DNR issues ice warning for aerated lakes
Jan 23, 2020 05:48PM
Photo: MN DNR
From the Minnesota Department of Natural Resources - January 22, 2020
The Minnesota Department of Natural Resources urges people to use caution on lakes with winter aeration systems.
Aeration creates areas of thin ice and open water that are extremely hazardous to people and pets. Open water areas can shift or change shape depending on weather conditions, and leaks may develop in airlines, creating other areas of weak ice or open water.
The updated list of aerated lakes and more information is available at mndnr.gov/eco/lakeaeration.
“We’re urging people to use caution anytime they venture onto lake ice, especially at night,” DNR aeration coordinator Amanda Yourd said. “Extreme care should be taken on aerated lakes. Watch for the large orange and black warning signs at high use public accesses and the required thin ice signs around open water areas.”
Aeration systems help prevent winterkill of fish populations by adding oxygen to the lake and, in certain situations, help protect shorelines from ice damage. They are generally operated from the time the lakes freeze until the ice breaks up in the spring. About 260 lakes have aeration systems operating on them this winter. Private hatchery operators also use aeration systems, usually on small lakes without public accesses.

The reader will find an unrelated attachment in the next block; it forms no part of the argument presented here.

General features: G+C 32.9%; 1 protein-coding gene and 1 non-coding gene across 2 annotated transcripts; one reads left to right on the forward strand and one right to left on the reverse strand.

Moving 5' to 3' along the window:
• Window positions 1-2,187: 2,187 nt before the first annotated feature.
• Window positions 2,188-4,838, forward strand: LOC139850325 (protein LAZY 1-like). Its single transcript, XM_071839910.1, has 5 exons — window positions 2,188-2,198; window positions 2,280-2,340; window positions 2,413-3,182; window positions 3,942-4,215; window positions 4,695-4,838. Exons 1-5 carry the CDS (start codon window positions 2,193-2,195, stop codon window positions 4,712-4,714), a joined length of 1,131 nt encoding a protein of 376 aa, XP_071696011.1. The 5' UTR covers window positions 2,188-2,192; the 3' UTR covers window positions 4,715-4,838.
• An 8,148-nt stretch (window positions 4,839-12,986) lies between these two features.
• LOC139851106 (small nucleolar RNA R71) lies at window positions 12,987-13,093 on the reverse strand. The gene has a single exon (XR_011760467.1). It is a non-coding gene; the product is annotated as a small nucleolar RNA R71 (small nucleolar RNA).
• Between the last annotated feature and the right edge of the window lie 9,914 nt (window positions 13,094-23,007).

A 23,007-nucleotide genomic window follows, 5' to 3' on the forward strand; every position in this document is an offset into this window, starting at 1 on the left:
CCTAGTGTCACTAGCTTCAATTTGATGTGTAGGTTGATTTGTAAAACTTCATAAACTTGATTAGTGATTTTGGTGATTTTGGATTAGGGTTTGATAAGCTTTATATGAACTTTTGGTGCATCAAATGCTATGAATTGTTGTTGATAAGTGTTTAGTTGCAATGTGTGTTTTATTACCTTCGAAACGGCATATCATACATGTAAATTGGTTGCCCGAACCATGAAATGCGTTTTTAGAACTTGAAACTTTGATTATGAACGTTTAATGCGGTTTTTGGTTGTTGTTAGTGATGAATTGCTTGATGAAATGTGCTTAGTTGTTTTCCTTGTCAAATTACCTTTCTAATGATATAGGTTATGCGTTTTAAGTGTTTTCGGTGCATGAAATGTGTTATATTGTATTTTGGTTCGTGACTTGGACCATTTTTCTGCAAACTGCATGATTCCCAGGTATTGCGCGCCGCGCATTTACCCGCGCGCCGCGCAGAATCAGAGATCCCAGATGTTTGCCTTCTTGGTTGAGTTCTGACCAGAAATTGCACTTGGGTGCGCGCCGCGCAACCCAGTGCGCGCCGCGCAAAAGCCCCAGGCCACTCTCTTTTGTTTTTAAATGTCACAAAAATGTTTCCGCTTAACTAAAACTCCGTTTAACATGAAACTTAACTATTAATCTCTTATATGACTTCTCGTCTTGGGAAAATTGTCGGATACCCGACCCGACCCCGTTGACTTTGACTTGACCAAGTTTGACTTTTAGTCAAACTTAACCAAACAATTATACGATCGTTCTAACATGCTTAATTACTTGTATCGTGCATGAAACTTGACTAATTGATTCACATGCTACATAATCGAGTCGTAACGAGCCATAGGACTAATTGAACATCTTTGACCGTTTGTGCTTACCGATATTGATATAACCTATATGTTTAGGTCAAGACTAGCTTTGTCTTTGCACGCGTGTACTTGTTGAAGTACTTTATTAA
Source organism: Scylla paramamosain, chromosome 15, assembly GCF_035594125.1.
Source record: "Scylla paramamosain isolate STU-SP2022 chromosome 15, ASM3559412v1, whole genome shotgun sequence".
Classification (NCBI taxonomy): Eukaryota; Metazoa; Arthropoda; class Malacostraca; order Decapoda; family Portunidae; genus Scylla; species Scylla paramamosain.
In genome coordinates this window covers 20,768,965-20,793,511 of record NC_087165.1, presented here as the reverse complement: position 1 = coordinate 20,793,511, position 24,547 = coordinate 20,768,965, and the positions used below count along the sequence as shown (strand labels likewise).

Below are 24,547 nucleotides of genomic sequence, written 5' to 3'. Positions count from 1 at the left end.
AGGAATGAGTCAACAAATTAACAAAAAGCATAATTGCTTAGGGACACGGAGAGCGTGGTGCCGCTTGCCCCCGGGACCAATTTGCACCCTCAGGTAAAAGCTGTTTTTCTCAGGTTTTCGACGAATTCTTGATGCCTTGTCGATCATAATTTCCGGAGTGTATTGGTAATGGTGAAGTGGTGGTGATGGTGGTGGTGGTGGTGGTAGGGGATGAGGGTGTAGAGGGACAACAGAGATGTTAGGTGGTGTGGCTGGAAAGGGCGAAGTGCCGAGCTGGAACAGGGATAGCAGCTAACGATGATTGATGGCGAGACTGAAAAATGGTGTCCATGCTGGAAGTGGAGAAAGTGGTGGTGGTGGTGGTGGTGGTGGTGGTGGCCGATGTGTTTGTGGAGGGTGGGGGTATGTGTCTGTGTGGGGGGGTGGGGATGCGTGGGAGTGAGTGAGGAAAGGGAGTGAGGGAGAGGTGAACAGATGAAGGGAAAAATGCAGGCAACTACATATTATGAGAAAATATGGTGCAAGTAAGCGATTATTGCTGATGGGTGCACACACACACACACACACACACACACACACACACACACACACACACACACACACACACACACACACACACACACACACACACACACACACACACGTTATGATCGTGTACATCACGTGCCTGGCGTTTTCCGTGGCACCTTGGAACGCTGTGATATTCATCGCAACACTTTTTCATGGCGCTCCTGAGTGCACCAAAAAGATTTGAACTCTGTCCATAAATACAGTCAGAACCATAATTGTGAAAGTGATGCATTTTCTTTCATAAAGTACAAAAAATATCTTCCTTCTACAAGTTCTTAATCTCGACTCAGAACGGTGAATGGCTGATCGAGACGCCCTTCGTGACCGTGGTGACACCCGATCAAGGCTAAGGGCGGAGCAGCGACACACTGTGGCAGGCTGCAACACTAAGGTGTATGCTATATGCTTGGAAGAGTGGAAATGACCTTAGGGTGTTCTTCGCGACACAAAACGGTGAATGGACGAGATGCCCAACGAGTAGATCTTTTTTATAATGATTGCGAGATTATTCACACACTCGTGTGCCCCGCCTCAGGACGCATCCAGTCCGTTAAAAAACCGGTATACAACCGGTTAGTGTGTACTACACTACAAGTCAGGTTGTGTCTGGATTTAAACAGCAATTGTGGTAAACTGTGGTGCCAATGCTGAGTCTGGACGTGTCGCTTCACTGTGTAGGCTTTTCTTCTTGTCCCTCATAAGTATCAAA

A DNR permit is required to install and operate an aeration system. Permit holders must issue public notices, post warning signs and inspect the systems at least once every seven days. Private groups or citizens operating aeration systems generally are required to have liability insurance. DNR staff ensure permittees comply with all requirements and regularly inspect systems for safety.
Some municipalities may have ordinances that prohibit entering into the thin ice marked area and/or prohibit the night use of motorized vehicles on lakes with aeration systems in operation. These local regulations are often posted at accesses where they apply.
Questions concerning aeration or thin ice can be answered by calling a regional or area fisheries office or the DNR at 888-646-6367.